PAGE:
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Gifts and hospitality: a tax minefield

Mark Chapman
18 August 2016 2 minute readShare
mark chapman ato tax deductible gift hospitality tax minefield

It’s a fact of business life these days that a well-chosen gift to a client or supplier can help lubricate the wheels of commerce. Now the ATO has confirmed that these gifts can be tax-deductible.

In a recently released tax determination, the ATO considered whether a deduction is available when a business gives a gift to a current or former client. The answer is yes, provided the gift is given with a view to generating future income for the business.

So if you give a former client a decent-quality bottle of wine in the expectation that the client will bring you some additional business in future, you can claim a tax deduction for the cost of the wine.

Though not explicitly stated by the ATO, the same rules presumably apply to gifts to suppliers.

For example, if you give a bottle of wine to a supplier in anticipation of better credit terms or a bigger discount on purchases, that clearly meets the ATO’s purpose of producing assessable income (through reducing costs).

But there are a few catches to be aware of.

Gifts can’t be given for personal reasons – so if the customer you’re giving the gift to is also a relative, say, no tax deduction is available.

A deduction is also unavailable if the gift is a 'capital' item – which rules out gifts of items such as cars or computers, if your business is sufficiently generous to make gifts of items like those.

Be extremely careful, too, if the gift is made to a public official – either in Australia or overseas. This could constitute a bribe, and bribes are specifically not tax-deductible.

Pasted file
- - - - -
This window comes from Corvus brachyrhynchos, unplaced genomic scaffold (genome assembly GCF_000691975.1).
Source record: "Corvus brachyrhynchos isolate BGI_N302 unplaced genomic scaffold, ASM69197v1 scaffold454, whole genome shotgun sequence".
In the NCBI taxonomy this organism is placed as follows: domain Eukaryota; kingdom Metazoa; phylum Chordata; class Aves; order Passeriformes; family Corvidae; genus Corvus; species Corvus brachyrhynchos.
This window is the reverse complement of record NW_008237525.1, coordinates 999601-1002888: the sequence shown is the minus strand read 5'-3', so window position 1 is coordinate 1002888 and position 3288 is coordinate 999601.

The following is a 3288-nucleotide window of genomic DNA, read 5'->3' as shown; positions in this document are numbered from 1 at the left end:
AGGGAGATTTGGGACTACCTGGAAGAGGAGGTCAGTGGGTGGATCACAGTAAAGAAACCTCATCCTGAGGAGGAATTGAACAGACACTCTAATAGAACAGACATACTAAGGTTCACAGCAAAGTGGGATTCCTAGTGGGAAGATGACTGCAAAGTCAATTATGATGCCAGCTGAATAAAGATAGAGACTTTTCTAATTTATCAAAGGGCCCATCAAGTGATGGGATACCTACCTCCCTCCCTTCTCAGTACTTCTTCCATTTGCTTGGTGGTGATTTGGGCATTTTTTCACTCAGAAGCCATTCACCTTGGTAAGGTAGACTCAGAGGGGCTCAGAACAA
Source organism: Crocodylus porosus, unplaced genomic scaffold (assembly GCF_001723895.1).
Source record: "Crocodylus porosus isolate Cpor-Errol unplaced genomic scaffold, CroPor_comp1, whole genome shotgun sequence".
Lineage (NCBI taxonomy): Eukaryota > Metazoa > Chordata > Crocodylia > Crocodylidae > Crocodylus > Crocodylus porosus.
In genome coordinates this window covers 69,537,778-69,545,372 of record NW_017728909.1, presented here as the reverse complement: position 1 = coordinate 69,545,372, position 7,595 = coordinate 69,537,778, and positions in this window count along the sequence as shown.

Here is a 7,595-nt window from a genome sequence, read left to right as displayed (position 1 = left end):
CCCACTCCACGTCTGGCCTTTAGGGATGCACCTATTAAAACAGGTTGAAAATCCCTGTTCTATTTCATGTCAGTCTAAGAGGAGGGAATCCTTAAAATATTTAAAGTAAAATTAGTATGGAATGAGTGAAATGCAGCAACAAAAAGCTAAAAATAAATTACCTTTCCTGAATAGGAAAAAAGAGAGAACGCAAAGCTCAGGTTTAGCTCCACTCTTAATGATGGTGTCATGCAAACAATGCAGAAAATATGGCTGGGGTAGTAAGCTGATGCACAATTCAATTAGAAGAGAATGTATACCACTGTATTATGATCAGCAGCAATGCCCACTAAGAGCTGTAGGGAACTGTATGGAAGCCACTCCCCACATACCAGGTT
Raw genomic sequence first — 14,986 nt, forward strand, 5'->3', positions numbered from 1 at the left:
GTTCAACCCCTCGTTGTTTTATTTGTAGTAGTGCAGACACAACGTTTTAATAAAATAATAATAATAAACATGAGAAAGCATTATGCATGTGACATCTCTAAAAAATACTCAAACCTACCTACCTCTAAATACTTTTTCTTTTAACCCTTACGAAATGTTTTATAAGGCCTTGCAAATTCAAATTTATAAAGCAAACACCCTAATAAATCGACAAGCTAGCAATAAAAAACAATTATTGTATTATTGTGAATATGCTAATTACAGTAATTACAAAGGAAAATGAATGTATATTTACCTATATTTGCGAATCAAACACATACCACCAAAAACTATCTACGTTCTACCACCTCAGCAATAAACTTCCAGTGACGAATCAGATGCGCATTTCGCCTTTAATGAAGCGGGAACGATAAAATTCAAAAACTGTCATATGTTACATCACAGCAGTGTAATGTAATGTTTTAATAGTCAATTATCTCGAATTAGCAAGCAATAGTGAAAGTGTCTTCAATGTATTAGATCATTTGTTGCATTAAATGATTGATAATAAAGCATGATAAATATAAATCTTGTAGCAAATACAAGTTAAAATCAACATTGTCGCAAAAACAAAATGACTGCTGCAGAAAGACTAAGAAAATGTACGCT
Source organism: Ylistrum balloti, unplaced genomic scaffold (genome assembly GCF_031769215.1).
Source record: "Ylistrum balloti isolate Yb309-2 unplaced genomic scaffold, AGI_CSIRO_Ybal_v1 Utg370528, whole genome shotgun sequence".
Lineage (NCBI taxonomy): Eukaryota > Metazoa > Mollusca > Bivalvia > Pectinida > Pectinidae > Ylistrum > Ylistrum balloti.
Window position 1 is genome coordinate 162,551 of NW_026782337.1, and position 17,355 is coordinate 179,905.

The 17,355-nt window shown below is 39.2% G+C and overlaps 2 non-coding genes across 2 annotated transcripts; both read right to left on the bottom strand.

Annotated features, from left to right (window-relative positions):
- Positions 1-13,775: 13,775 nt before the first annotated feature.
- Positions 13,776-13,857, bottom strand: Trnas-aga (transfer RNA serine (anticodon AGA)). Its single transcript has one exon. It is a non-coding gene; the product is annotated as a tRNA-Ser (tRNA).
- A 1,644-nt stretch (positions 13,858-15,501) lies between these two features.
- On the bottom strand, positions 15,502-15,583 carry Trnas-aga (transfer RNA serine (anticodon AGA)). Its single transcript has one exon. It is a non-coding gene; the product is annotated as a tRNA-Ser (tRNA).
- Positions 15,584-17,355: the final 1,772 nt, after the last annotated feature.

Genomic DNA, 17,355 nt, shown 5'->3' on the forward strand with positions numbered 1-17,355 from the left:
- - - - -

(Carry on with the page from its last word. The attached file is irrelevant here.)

Another area where caution is required is if what you are providing is not a gift, but some form of entertainment or hospitality.

If your business pays for your clients’ food, drink or recreation in the context of meetings, business lunches, dinners or social functions, that expenditure will be regarded as the provision of entertainment – and such expenses are not tax-deductible.

So gifts are tax-deductible, but capital items and entertainment expenditure are not.

Buy your client a bottle of wine and you can claim a deduction. Take a client out to a bar for a bottle of wine, and there’s no deduction. Who ever said tax was logical?

And if that isn’t confusing enough, consider this conundrum: if I buy a client a gift voucher to encourage them to do more business with me in future, that’s deductible. But what if the gift voucher is for a restaurant and the client uses the voucher to take me out for dinner?

Is that a gift or the provision of entertainment? Under the current rules, it could be argued either way.

As more and more business is done out of the office – in bars, coffee shops and restaurants – perhaps the time has come to review the blanket prohibition on so-called 'entertainment expenses'.

After all, if the ATO accepts that a gift can be for the purpose of generating future income, how can a business lunch logically be treated any differently?

Maybe change will come, but in the meantime, remember to play by the rules and take advice if you’re not certain.

And perhaps buy your accountant a bottle of wine to say thank you!

Mark Chapman is the director of tax communications at H&R Block, and a former senior director of the ATO.

Gifts and hospitality: a tax minefield
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Mark Chapman

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